Kedar Dome Ski Attempt; A Female Liaison Officer. I led a four-man party from the Alpine Ski Club, all of us over 50 except for our doctor. Our objective was a ski ascent, up and down, of Kedar Dome (6831 meters, 22,410 feet) and so we set out in late April. Our Base Camp at Tapoban was under ten feet of snow when we arrived. The route around to the Kirti Bamak (glacier) below the south face of Shivling where we placed Advance Base gains little altitude. Our porters didn’t ski and we all wallowed in deep, soft snow with high temperatures. We placed Camp I below the shallow northwest ridge on the right side of Kadarnath Dome’s northern flank, planning to place our top camp just above 6000 meters where the ridge blends into the final “roof’ of Kedar. Cliffs fall abruptly on either side of the broad, flat-topped ridge but skiing up the crest was easy. With the sun shining, we were nearly at our campsite. Then within five minutes, it was snowing hard with visibility down to ten feet. Lightning began and we were engulfed in the worst electrical storm I have ever experienced in 19 Himalayan trips—indeed anywhere. Skis buzzed and hair stood on end. Swiftly we abandoned loads and started down. Our tracks were already obliterated and on several occasions one or another of us all but made a final ski jump over the ridge edge. We only reached the tent because on each marker wand we’d placed a compass bearing to the next. And then it snowed continuously for six days. Expedition finito. What was really interesting about our trip was the liaison officer. We were the first male expedition in India to be assigned a female liaison officer—on an experimental basis. She was magnificent, a young, recently-qualified MD who proved to be extremely helpful andbrilliant company, raising the entire tone of the party. She was given to none of the unpleasant posturing that seems to bedevil the typical male liaison officer. She didn't ski and, at the end, she insisted in handing back all the gear which we had to provide her and which when kept is such a resented and unnecessary drain on the resources of a small informal expedition as ours.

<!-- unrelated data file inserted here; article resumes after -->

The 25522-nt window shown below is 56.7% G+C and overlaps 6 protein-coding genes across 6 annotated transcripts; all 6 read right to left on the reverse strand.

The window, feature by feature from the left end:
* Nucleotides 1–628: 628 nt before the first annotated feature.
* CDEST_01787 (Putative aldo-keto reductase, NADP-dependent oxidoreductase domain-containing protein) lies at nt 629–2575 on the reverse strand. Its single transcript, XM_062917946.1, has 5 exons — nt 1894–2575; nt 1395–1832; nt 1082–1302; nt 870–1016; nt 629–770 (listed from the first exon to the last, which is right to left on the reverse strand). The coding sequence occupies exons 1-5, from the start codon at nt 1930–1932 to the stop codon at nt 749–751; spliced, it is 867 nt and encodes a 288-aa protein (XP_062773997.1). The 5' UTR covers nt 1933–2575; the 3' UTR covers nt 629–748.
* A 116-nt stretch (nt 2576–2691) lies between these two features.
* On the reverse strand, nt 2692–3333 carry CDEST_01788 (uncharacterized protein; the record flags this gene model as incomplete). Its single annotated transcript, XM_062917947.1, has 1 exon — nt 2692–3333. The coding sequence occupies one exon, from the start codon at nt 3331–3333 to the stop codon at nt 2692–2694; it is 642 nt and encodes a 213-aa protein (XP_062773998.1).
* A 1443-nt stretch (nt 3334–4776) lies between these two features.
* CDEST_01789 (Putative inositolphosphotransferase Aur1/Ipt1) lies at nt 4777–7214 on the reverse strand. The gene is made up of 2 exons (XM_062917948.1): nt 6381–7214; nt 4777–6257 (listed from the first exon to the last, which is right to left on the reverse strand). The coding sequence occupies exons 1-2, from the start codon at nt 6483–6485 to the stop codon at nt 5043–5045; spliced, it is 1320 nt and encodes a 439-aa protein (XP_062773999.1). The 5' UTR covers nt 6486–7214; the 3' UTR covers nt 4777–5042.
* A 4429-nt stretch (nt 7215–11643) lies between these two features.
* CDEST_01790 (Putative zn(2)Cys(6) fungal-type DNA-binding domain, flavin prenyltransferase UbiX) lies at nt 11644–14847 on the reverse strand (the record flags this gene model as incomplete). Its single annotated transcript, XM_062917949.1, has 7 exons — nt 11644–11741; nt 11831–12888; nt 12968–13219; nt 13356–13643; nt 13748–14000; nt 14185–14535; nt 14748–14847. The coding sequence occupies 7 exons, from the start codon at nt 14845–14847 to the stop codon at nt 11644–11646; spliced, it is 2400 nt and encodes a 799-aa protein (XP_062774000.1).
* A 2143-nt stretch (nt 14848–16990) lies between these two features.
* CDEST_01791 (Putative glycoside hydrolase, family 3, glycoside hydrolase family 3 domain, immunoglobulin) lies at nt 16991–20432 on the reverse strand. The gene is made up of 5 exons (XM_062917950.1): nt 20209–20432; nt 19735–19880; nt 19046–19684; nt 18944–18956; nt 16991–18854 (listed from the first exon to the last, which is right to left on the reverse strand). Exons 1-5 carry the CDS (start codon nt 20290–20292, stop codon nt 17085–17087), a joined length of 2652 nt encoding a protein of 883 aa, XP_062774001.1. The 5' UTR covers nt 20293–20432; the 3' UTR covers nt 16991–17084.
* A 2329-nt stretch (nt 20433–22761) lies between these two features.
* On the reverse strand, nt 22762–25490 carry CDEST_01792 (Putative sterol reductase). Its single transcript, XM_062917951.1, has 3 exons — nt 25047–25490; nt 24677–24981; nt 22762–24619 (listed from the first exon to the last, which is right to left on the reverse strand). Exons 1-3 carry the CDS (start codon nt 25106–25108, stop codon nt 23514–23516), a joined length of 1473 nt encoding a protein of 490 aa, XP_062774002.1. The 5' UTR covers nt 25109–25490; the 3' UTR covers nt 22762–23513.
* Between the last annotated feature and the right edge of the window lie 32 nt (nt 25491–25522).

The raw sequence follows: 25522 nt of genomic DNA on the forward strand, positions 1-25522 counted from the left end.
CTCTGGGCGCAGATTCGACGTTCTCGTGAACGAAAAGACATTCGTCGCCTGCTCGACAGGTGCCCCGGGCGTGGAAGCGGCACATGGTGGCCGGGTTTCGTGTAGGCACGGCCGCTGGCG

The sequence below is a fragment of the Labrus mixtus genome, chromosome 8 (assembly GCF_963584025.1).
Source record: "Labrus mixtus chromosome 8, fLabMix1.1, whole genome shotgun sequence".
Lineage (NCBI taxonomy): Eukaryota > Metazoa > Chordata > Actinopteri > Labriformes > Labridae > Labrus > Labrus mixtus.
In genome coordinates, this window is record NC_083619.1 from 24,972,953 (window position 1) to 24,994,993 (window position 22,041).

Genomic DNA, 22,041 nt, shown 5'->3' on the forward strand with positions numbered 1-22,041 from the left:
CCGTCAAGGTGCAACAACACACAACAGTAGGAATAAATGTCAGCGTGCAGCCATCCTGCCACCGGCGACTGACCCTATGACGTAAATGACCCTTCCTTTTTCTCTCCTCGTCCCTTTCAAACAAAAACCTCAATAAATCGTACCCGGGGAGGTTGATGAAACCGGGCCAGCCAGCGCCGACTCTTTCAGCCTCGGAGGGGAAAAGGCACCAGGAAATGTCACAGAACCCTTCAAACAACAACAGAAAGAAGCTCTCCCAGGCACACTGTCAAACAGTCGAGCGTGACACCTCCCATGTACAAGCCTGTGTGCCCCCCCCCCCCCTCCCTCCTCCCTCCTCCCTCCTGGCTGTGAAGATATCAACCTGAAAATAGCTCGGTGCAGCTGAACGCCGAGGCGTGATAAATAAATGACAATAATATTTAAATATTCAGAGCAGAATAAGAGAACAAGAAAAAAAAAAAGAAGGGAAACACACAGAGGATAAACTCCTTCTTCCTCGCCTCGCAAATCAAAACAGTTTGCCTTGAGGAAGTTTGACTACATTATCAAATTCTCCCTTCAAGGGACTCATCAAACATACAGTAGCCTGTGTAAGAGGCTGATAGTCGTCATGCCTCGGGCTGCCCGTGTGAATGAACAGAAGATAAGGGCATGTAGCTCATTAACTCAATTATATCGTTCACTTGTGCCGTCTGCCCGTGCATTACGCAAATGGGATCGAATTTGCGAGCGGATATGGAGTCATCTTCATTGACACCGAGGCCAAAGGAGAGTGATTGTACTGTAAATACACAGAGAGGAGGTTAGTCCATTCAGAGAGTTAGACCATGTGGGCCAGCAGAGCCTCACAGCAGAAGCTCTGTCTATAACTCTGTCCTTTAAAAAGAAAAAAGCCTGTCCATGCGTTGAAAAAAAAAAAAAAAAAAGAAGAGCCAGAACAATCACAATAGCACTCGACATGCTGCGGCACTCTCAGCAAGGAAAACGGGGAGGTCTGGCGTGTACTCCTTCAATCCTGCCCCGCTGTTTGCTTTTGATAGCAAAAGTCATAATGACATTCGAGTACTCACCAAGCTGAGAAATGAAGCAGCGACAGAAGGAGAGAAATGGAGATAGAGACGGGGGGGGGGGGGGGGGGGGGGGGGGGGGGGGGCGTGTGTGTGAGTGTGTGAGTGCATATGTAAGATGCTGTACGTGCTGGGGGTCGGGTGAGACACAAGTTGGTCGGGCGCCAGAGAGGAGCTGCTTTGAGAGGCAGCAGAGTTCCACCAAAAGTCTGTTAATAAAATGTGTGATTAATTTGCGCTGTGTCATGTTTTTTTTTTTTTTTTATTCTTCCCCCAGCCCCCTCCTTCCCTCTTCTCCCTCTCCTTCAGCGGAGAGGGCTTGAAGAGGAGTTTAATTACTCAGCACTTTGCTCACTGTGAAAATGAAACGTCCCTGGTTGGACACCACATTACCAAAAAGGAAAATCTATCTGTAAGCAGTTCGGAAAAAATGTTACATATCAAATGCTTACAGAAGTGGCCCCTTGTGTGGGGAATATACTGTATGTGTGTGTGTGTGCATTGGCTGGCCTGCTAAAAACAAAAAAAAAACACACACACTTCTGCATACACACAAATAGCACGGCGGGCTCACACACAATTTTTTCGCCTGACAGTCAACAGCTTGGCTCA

John Cleare, Alpine Ski Club and Alpine Club